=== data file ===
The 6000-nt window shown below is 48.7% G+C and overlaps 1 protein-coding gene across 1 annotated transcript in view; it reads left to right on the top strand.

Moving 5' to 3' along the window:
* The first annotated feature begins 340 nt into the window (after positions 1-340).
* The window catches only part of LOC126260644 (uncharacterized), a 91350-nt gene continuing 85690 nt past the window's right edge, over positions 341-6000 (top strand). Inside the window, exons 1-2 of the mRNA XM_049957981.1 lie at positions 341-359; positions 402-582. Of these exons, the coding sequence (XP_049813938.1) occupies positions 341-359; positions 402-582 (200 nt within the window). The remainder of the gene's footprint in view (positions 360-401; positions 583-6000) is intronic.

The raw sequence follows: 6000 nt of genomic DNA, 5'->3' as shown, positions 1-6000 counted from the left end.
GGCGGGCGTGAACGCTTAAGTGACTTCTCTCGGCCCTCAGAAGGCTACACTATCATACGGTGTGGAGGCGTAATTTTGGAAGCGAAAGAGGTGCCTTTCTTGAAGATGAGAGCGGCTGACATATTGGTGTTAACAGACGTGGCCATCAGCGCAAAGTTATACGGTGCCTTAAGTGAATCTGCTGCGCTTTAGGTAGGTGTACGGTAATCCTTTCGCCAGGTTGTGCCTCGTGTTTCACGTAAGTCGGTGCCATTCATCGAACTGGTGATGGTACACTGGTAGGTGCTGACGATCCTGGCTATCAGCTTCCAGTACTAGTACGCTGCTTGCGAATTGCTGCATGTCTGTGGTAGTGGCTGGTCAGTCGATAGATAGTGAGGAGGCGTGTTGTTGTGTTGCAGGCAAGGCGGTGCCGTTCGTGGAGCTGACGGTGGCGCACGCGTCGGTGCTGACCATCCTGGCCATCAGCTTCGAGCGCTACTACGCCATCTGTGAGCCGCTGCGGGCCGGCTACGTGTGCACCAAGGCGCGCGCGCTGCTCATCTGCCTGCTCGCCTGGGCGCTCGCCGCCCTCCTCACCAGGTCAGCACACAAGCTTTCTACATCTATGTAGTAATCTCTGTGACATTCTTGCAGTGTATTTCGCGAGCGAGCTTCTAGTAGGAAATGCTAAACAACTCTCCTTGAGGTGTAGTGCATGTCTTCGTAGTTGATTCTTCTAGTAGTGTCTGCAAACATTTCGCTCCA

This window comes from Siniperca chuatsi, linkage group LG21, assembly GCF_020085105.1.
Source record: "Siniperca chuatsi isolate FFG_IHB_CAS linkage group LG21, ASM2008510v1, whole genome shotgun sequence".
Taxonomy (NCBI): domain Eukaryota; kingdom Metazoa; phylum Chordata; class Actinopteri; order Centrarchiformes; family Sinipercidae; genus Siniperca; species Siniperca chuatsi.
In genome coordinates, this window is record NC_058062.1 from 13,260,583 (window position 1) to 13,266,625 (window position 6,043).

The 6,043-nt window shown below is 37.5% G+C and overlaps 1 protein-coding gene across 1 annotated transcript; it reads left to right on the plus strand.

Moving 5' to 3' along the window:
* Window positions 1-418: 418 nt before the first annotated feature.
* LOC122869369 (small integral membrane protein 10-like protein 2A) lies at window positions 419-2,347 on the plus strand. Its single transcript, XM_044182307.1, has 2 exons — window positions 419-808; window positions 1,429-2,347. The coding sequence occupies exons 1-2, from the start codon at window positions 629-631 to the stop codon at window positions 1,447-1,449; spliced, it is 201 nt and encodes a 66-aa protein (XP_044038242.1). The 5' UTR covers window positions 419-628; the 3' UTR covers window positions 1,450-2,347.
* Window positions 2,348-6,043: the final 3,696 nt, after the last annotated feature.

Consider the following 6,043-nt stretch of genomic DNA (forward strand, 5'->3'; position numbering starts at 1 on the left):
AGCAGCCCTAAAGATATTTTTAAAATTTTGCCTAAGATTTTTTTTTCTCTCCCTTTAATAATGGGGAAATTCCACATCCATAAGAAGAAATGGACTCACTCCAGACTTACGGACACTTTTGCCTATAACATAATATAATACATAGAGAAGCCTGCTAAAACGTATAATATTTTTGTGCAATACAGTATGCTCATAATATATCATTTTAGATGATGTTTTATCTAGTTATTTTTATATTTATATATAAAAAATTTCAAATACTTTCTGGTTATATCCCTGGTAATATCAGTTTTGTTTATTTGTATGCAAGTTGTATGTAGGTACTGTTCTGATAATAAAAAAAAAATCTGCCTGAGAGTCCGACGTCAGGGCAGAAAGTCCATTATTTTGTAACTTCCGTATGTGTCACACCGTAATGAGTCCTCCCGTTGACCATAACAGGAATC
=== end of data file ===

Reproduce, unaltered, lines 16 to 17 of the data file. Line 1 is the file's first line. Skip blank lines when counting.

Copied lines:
Consider the following 6,043-nt stretch of genomic DNA (forward strand, 5'->3'; position numbering starts at 1 on the left):
AGCAGCCCTAAAGATATTTTTAAAATTTTGCCTAAGATTTTTTTTTCTCTCCCTTTAATAATGGGGAAATTCCACATCCATAAGAAGAAATGGACTCACTCCAGACTTACGGACACTTTTGCCTATAACATAATATAATACATAGAGAAGCCTGCTAAAACGTATAATATTTTTGTGCAATACAGTATGCTCATAATATATCATTTTAGATGATGTTTTATCTAGTTATTTTTATATTTATATATAAAAAATTTCAAATACTTTCTGGTTATATCCCTGGTAATATCAGTTTTGTTTATTTGTATGCAAGTTGTATGTAGGTACTGTTCTGATAATAAAAAAAAAATCTGCCTGAGAGTCCGACGTCAGGGCAGAAAGTCCATTATTTTGTAACTTCCGTATGTGTCACACCGTAATGAGTCCTCCCGTTGACCATAACAGGAATC